Posted On Wednesday, July 25, 2007 2:46 PM | Comments (0) |

CodeSmith NHibernate templates

...Are spitting out invalid markup...  For instance, nhibernate's schema has moved to a version 2.2. whereas CodeSmith's NHibernate templates are still spitting out 2.0...

Anybody worked with them?

Posted On Wednesday, July 25, 2007 2:44 PM | Comments (2) |

Wednesday, July 18, 2007

LINQ's role in the Data Access layer.

After reading this post about LINQ, I think a few people are missing the point of LINQ... LINQ *replaces* any "Data Access layers" that have been created. 

When you build methods in your data access layer, like "GetCustomersByCity," you're actually creating a wierd separation between the data and business layers.  In a sense, you're defining business logic in your data layer.  The important thing to remember, is that your business layer RELIES on the data layer to retrieve and persist entities so the business layer can process them.

LINQ's future

I see the future where LINQ augments our current Data Access layers and eventually most of the hand written code (call into very specificly created stored procedures for data optimization) will become obsolete.

Moving forward, a project would simply use SqlMetal (or any other code-gen engine for that matter) and build the Linq-supporting types into your current Data Access layer.  Then, when you add new business logic components, and upgrade existing business logic code, add the newer LINQ-style access into the business layer. 

Eventually, you'll find that most of the data access handling will be through the LINQ-execution engine, and less and less custom developed code.  

Performance

Of course, there's always a case where a specific method is written to short-circuit some code path for maximum speed... Those particular instances may be better, but frankly, to quote ScottGu's post on LINQ: "LINQ is fast... very fast"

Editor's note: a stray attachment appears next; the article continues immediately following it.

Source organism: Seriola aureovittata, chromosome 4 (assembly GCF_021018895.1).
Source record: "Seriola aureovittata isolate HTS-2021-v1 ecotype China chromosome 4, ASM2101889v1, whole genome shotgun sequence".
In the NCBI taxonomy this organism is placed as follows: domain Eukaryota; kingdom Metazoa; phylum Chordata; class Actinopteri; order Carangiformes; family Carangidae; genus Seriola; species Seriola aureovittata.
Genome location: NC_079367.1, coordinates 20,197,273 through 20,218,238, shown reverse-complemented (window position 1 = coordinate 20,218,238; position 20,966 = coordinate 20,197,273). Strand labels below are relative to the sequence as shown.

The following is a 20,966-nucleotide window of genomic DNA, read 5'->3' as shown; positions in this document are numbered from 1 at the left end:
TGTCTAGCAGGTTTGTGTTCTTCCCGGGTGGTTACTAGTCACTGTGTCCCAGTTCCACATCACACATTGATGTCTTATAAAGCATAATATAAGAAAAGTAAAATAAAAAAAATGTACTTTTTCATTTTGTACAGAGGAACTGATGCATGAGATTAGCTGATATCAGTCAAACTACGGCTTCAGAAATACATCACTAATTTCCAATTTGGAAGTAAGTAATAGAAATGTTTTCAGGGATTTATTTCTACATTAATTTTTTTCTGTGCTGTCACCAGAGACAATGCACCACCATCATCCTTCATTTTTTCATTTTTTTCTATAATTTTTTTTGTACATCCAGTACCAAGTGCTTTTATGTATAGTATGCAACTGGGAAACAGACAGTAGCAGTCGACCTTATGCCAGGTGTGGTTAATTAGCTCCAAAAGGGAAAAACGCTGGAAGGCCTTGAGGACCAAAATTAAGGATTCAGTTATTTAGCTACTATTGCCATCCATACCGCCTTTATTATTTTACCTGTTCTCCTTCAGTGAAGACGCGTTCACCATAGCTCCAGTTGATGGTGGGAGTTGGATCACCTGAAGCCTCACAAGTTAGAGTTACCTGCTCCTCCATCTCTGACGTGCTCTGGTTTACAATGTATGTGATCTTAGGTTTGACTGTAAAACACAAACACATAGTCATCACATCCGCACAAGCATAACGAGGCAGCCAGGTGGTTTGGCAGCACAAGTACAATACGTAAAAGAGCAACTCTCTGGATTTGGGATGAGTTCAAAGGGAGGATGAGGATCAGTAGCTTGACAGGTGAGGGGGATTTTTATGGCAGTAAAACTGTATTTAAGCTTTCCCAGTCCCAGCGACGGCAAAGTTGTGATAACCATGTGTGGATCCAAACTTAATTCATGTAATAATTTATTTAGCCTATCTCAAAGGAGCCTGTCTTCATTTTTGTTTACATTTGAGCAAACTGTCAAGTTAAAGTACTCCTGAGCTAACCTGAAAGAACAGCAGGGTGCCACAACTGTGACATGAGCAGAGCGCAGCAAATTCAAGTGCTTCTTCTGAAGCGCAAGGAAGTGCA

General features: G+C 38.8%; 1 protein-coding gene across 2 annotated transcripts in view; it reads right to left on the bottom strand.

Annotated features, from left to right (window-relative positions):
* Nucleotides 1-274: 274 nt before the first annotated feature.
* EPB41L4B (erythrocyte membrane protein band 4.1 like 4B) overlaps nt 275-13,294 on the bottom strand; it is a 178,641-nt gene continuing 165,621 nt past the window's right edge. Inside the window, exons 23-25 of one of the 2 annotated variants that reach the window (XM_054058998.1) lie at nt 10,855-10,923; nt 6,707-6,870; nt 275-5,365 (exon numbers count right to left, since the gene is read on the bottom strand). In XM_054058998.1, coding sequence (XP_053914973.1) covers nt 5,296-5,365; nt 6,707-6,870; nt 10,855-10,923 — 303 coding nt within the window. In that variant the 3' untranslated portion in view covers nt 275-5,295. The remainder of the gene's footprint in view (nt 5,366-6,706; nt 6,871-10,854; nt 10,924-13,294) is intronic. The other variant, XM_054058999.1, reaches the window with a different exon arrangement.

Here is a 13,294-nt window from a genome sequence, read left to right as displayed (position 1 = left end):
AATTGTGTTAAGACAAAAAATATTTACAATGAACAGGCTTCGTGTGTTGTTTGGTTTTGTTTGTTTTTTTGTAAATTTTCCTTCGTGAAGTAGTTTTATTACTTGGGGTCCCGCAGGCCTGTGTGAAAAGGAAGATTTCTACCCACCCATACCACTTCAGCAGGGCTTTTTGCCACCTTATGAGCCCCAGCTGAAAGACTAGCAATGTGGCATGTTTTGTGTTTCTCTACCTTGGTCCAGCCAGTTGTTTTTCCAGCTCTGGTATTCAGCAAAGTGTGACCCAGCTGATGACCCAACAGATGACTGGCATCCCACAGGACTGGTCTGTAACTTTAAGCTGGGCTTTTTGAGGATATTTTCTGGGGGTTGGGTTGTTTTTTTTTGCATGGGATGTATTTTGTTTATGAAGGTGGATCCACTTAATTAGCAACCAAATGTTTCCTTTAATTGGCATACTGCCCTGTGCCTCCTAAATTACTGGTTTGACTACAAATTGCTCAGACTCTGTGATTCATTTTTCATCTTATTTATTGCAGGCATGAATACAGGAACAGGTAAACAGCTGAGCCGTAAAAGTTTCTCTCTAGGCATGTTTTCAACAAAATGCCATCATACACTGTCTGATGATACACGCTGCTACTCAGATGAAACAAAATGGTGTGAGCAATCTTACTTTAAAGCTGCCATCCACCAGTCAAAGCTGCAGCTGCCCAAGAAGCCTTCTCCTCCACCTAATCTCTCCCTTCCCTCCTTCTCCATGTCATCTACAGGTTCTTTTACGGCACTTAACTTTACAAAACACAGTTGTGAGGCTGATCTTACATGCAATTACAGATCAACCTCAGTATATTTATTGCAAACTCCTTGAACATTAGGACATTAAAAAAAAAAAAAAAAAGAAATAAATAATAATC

Some other articles about performance with LINQ:

- blogs.msdn.com/mattwar/archive/2007/07/05/linq-to-sql-rico-drops-the-other-shoe.aspx

More to come...

Posted On Wednesday, July 18, 2007 9:42 AM | Comments (3) |

ScottGu and LINQ in VS "Orcas" B2

ScottGu has been busy writing some articles about some of the new features contained in the new Beta 2 bits of Visual Studio "Orcas":

- Part 1: Introduction to LINQ to SQL
- Part 2: Defining our Data Model Classes
- Part 3: Querying our Database
- Part 4: Updating our Database
- Part 5: Binding UI using the ASP:LinqDataSource control

So far, its an interesting read... In particular I like the idea of the <asp:LinqDataSource> control, but I'm not so sure the implementation was correct... 

At first glance, having a "TableName" property for the control seems counter-intuitive to LINQ, since I question how many times would I only use 1 table...?

However, I'd like to reserve judgement until we get our hands on it and can check out the LinqDataSource control for ourselves.

In the mean time, we all have a lot of cool stuff to look forward to!

Posted On Wednesday, July 18, 2007 9:42 AM | Comments (0) |

Thursday, March 1, 2007

BoundField's and domain objects as a data source.

An update to the post about BoundFields not able to bind to nested properties. Hero ScottGu answered back and brought one of the developers into the question. So at least now we've got a ear that can filter through the feedback parsing your words (not to mention that its difficult to use the feedback site... I typically get frustrated with it, and don't even bother to leave a comment) Hopefully I can steer the ASP.Net team into fixing this (ironically probably easy to fix) and yet so basic. ...On another note, I'm rapidly (or as fast as my cable modem can download) pulling down the new VS Orcas Mar 2007 ctp release... supposedly this is the one WITH the new LINQ bits... can't wait

Posted On Thursday, March 1, 2007 5:06 PM | Comments (1) |

Powered by: